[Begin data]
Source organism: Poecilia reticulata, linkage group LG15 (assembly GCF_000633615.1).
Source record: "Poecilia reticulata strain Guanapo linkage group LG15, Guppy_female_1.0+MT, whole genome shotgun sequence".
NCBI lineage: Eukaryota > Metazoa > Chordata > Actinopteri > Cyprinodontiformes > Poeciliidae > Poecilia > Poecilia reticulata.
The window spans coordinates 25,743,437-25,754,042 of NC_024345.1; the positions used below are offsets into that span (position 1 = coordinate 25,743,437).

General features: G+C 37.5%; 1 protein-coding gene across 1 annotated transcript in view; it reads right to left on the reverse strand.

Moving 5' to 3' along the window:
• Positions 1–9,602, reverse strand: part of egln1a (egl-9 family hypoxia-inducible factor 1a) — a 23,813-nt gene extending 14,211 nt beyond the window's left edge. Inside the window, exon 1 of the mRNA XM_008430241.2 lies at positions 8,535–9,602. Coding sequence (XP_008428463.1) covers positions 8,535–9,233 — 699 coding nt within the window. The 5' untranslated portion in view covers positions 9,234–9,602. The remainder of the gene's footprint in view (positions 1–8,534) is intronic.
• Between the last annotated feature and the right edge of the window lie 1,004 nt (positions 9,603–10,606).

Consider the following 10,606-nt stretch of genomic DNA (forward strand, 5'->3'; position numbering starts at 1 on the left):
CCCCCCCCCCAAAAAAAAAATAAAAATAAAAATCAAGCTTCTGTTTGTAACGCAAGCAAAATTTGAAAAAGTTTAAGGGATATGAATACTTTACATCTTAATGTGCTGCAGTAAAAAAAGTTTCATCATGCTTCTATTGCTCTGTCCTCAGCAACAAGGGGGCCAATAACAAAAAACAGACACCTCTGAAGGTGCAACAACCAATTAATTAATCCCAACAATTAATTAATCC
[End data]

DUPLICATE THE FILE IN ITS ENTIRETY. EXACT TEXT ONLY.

Source organism: Poecilia reticulata, linkage group LG15 (assembly GCF_000633615.1).
Source record: "Poecilia reticulata strain Guanapo linkage group LG15, Guppy_female_1.0+MT, whole genome shotgun sequence".
NCBI lineage: Eukaryota > Metazoa > Chordata > Actinopteri > Cyprinodontiformes > Poeciliidae > Poecilia > Poecilia reticulata.
The window spans coordinates 25,743,437-25,754,042 of NC_024345.1; the positions used below are offsets into that span (position 1 = coordinate 25,743,437).

General features: G+C 37.5%; 1 protein-coding gene across 1 annotated transcript in view; it reads right to left on the reverse strand.

Moving 5' to 3' along the window:
• Positions 1–9,602, reverse strand: part of egln1a (egl-9 family hypoxia-inducible factor 1a) — a 23,813-nt gene extending 14,211 nt beyond the window's left edge. Inside the window, exon 1 of the mRNA XM_008430241.2 lies at positions 8,535–9,602. Coding sequence (XP_008428463.1) covers positions 8,535–9,233 — 699 coding nt within the window. The 5' untranslated portion in view covers positions 9,234–9,602. The remainder of the gene's footprint in view (positions 1–8,534) is intronic.
• Between the last annotated feature and the right edge of the window lie 1,004 nt (positions 9,603–10,606).

Consider the following 10,606-nt stretch of genomic DNA (forward strand, 5'->3'; position numbering starts at 1 on the left):
CCCCCCCCCCAAAAAAAAAATAAAAATAAAAATCAAGCTTCTGTTTGTAACGCAAGCAAAATTTGAAAAAGTTTAAGGGATATGAATACTTTACATCTTAATGTGCTGCAGTAAAAAAAGTTTCATCATGCTTCTATTGCTCTGTCCTCAGCAACAAGGGGGCCAATAACAAAAAACAGACACCTCTGAAGGTGCAACAACCAATTAATTAATCCCAACAATTAATTAATCC